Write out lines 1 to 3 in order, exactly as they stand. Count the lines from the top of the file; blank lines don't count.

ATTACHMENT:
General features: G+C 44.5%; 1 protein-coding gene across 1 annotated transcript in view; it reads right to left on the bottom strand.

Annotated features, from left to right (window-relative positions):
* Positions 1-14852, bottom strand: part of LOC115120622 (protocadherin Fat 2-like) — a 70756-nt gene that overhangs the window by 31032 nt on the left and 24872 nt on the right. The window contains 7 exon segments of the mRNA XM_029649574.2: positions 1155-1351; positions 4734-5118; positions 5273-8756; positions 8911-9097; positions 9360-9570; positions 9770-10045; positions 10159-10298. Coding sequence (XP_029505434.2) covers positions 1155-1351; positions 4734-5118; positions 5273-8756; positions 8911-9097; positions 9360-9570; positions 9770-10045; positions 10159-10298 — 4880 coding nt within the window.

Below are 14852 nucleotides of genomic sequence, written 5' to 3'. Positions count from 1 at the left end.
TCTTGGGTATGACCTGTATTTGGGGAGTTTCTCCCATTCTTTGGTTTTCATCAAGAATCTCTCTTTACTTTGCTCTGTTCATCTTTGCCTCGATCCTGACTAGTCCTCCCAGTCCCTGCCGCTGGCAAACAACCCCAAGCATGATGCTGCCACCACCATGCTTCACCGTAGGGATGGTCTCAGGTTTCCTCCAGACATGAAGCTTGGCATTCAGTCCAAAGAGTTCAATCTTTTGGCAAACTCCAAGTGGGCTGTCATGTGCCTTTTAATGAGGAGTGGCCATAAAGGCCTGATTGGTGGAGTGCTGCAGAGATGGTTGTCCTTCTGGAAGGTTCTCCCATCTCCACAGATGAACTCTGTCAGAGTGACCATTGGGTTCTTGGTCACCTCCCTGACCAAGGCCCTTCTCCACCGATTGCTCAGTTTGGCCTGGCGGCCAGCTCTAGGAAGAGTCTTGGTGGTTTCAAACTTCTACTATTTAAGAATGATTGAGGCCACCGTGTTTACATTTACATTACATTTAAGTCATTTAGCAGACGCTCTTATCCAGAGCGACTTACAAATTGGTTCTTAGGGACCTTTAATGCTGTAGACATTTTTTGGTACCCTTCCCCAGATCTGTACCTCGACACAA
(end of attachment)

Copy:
General features: G+C 44.5%; 1 protein-coding gene across 1 annotated transcript in view; it reads right to left on the bottom strand.

Annotated features, from left to right (window-relative positions):
* Positions 1-14852, bottom strand: part of LOC115120622 (protocadherin Fat 2-like) — a 70756-nt gene that overhangs the window by 31032 nt on the left and 24872 nt on the right. The window contains 7 exon segments of the mRNA XM_029649574.2: positions 1155-1351; positions 4734-5118; positions 5273-8756; positions 8911-9097; positions 9360-9570; positions 9770-10045; positions 10159-10298. Coding sequence (XP_029505434.2) covers positions 1155-1351; positions 4734-5118; positions 5273-8756; positions 8911-9097; positions 9360-9570; positions 9770-10045; positions 10159-10298 — 4880 coding nt within the window.